A new edition of the highly acclaimed manual of freestyle shamanism, suitable for all those inspired by such figures as Austin Spare and Aleister Crowley, and who feel the imperative to develop their own unique magical way. Visual Magick aims to build vision, imagination, and creative magick. It shows how magicians, witches, artists and therapists can improve visionary abilities, enhance imagination, activate the inner senses, and discover new modes of trance awareness. The emphasis is on direct experience and the reader is asked to think, act, do, and enjoy as s/he wills. 'One of the best books on magick I have read in a long while.' Phil Hine in Pagan News 'A practical modern grimoire.' The Cauldron
Jan Fries & Visual Magick
By A Customer - October 20, 2002
I am fond of this book. I have my doubts about Jan Fries.Fries neatly describes a practice containing elements of NLP (representational systems & perceptual positions), automatic drawing techniques, and a clear (excellent, even) coverage of sigil technique. Jan's emphasis on a non-forceful kind of Taoist approach is worthy of special attention. I have not found much of the latter half of the book useful, myself, but the parts that I have found useful are very well done and free of obfuscation.That said, I do have a problem with Jan's egotistical glorification of Thelema (in odd and not necessarily appropriate ways) and his claims that some effective techniques of Chaos Magick are "nonsense" (contrary to the experience of a great many people who use them). His statements that visions appear shadey and vague as if one were just imagining them, though I may have misunderstood his meaning and/or intent, lead me to question just how much of an "Adept" he actually is in certain... read more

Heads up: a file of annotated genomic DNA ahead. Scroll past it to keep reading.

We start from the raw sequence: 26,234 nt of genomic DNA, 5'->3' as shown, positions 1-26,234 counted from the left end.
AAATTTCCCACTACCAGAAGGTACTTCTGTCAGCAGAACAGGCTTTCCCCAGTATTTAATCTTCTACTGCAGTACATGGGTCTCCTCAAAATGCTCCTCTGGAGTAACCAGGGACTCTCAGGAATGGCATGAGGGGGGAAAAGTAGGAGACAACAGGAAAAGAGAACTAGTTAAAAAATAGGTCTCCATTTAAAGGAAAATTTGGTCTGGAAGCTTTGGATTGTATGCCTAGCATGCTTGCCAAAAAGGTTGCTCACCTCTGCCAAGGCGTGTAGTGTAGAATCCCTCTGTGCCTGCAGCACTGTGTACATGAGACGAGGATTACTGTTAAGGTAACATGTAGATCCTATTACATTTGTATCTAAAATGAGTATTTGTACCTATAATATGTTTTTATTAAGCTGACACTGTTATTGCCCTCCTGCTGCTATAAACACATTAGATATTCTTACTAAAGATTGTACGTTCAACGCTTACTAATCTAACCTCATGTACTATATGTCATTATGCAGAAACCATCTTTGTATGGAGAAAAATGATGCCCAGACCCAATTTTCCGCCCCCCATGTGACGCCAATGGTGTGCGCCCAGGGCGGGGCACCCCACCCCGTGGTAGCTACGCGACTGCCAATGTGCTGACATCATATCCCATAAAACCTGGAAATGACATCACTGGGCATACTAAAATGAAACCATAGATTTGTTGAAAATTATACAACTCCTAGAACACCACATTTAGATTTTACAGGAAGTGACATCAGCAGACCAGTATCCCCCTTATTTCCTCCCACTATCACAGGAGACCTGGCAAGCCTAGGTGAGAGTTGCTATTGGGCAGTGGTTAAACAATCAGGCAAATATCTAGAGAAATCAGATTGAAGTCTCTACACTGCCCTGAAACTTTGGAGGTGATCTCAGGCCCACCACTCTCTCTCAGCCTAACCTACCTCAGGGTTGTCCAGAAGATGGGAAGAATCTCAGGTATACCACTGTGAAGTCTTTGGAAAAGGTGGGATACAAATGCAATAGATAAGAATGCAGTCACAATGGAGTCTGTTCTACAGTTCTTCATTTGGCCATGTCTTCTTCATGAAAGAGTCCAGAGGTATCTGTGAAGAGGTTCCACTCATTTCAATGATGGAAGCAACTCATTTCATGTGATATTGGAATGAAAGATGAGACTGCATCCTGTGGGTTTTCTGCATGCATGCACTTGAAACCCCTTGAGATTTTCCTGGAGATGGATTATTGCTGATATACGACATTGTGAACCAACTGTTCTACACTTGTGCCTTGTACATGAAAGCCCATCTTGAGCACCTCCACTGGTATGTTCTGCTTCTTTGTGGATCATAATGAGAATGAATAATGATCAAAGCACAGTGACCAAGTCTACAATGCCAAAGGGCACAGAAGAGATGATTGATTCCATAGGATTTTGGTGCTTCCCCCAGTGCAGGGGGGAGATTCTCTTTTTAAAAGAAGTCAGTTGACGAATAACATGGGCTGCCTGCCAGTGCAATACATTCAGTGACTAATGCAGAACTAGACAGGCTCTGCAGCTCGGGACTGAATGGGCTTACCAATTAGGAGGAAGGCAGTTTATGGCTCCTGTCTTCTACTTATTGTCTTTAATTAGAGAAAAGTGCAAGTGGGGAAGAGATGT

one of the best "chaos magick" books around
By A Customer - July 20, 1999
Though Jan doesn't consider himself a practicioner of "chaos magick" (he is a neo-thelemite in the Maat current) people who *do* consider themselves practicioners of "chaos magick" love him.Very down to earth. Check out his stuff on runes too.Forget Pete Carroll, that pompous mystagogue. Stick with Jan Fries and maybe a bit of Phil Hine, and you're on solid ground.
Superb Postmodern Grimoire
By Dr. R. J. Thompson - September 29, 2009
Jan Fries has done a fine job with this work. The book is sub-titled "A Manual of Freestyle Shamanism," and to anyone in the know that seems to fit the books nicely. This work is very much for working magicians who are not afraid to leave their comfort zones. Fries has exercises in every chapter of the book corresponding to the philosophy covered, a rarity in occult works these days. This book is an important text that I believe all modern practitioners should have a copy of, if not for themselves, for potential students. This work will save the would be occultist YEARS of sifting through booshwa to get the facts about magic. In regard to this, the section on sigil magic alone is worth the price of the book. If one truly wishes to the deep transformations that are meant to be brought about by occult workings, this is perhaps one of the best places to start.
As an aside I must mention that this work will not be for those searching for "traditional" forms of shamanism,... read more
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